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Introduction to Patchwork

When you embark on a quilting project, you'll often encounter the term 'patchwork.' Although these two techniques are often used in coordination within a project, they are in fact two different processes.

Whereas quilting is used to form the structure of a quilt, patchwork is the process of sewing fabric pieces together to create a block (usually square) or a strip design. Once you've made several blocks or a series of strips, you then stitch them together to create a larger design which forms your Quilt Top – the upper layer of your quilt sandwich. Alternatively, a single shape can be used and repeated in an Overall pattern until the Quilt Top is the desired size.

Fundamentally, patchwork quilts consist of many fabric pieces of differing patterns, colours and textures, combined together in a variegated style – but with an underlying theme. Often each piece is precisely measured and cut using an acrylic template and rotary cutter, thus making them easier to piece together. Popular ways to create patchwork pieces are by making Patchwork Blocks, Overall designs, and Strip Piecing.

Patchwork Blocks

Patchwork blocks are squares that consist of repeated patterns and shapes, but of differing colours. The blocks can be any size, although many patterns are created in 12" squares. Each block is made up of patches – in essence, they are a grid of squares. A four-patch grid features four squares in the gridded arrangement, whilst a nine-patch grid contains nine squares in the grid. The size of the grid doesn't change, however the patches within the grid can be divided up. When you've decided upon your grid size, you can then create patterns and designs within that structure. Once your blocks are constructed, they're then stitched together to form a larger arrangement.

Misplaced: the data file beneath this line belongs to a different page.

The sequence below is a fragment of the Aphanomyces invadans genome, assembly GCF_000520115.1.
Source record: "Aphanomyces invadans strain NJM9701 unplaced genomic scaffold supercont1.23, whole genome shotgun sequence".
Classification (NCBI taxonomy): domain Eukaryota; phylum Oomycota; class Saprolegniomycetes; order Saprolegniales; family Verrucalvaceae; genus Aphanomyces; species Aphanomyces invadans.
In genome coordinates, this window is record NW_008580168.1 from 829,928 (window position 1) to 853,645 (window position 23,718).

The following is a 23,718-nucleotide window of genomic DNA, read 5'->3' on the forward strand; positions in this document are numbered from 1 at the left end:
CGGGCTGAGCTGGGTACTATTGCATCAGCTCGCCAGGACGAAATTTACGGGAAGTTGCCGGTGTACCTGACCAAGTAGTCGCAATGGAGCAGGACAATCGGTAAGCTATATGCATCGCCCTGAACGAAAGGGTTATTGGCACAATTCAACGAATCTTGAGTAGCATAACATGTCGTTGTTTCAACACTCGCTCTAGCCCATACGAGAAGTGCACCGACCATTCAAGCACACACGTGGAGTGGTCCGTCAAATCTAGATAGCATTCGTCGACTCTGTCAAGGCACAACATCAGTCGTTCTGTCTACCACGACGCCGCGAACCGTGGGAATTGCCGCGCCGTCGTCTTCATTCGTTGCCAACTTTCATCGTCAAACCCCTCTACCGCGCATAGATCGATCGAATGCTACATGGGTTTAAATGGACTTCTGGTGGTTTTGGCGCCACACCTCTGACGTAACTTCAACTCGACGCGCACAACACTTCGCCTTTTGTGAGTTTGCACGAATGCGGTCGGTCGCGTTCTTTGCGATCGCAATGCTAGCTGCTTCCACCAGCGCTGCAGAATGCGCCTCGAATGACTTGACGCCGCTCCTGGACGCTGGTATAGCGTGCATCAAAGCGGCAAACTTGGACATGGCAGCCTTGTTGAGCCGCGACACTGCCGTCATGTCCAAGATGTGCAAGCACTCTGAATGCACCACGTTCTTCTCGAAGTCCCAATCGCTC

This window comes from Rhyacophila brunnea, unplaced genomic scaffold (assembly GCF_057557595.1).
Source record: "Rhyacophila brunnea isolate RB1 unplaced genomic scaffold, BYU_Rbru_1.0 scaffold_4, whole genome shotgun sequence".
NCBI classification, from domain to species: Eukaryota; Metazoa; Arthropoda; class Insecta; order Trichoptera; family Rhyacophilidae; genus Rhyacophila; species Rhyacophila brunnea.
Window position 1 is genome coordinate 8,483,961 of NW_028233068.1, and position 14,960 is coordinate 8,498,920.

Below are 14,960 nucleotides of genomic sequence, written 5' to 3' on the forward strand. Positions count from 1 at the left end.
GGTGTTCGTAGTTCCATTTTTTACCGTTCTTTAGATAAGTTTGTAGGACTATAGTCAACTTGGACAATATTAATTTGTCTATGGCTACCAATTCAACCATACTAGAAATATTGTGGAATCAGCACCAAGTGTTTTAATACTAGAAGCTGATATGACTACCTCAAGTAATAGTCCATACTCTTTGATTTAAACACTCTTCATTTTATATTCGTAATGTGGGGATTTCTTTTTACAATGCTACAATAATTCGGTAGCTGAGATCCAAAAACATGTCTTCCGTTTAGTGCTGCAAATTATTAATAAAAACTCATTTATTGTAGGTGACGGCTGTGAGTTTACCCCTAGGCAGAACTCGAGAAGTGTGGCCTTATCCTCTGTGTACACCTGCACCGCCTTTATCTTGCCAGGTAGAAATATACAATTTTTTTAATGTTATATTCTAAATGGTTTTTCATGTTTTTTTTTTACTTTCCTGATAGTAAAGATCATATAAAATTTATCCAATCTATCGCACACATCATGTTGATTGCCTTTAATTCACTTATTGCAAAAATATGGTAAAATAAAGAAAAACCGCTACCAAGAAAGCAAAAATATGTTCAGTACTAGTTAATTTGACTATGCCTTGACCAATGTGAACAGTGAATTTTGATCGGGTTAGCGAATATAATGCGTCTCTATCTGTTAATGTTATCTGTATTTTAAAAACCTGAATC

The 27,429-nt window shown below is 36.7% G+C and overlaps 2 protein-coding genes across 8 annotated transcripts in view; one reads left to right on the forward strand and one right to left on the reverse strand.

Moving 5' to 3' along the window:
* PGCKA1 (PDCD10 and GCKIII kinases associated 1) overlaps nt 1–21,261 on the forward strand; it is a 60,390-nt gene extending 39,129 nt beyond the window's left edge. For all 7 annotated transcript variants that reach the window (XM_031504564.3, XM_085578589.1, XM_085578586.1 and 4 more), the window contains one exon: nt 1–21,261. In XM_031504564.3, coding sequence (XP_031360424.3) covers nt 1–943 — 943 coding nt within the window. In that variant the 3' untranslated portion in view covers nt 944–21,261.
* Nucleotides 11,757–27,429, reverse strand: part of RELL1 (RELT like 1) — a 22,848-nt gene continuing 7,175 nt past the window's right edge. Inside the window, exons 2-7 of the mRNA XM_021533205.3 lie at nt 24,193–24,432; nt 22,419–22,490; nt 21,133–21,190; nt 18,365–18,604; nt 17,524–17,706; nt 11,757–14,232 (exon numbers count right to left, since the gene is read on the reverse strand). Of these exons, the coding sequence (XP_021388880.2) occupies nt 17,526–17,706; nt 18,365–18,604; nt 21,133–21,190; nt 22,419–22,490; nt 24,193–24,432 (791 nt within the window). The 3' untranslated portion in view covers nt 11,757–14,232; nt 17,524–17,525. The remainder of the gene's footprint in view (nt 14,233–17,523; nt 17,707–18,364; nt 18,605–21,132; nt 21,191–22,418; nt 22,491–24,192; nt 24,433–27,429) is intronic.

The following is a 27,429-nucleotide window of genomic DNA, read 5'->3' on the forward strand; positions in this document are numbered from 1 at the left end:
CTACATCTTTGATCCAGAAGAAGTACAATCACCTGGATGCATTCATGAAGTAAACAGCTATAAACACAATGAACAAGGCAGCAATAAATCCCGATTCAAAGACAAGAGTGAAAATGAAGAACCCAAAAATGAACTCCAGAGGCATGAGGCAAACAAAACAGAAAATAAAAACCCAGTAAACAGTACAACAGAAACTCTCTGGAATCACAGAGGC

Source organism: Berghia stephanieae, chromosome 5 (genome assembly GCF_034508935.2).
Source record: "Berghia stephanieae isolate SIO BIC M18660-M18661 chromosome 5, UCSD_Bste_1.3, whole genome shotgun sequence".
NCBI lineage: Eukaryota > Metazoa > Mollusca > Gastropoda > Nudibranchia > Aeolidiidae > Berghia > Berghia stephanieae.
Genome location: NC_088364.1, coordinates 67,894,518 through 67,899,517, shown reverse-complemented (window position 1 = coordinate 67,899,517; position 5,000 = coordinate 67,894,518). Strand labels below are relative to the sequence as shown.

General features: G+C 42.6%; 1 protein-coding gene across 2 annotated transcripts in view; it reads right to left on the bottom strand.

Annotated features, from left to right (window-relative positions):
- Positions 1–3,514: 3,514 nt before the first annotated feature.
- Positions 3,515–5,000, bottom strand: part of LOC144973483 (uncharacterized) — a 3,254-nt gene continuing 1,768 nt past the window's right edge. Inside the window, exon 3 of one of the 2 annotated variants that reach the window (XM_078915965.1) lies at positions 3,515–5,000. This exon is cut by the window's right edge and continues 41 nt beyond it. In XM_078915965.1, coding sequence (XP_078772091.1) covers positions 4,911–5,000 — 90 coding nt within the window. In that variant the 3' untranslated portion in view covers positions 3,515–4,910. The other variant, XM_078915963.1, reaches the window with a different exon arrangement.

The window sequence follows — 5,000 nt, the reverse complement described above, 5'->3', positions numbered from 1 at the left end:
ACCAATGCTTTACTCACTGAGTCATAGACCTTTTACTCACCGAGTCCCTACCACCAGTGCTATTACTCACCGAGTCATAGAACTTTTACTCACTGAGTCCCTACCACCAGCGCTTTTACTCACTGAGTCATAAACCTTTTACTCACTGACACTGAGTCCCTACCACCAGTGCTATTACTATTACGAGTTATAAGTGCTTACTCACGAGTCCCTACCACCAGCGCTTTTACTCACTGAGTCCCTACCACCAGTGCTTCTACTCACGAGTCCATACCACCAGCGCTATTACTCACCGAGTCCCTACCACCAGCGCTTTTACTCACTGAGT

Four Patch Grid

Basic Four Patch Block

Four Patch with Divisions

Nine Patch Grid

Basic Nine Patch Block

Nine Patch with Divisions

Overall

Overall patchwork designs consist of specifically shaped, incremental geometric pieces that are sewn together with a larger design or ultimate pattern in mind. Often featuring a variety of different coloured pieces, these shapes can be placed at random or following a regimented order to create spectacular colour progressions or effects. Examples of overall patchwork designs include Clamshell, Starburst and Hexagon.

Clamshell

Starburst

Hexagon

Strip Piecing

The strip piecing technique involves sewing multiple fabric strips together lengthwise to form a strip set. Typical strip sets consist of three long fabric strips of the same pattern, but of differing colours. The long strip set is cut into individual segments to ensure each patch is completely identical. Working with strip piecing means you don't need to work with smaller, fiddly pieces and can instead quickly produce repeated patterns.

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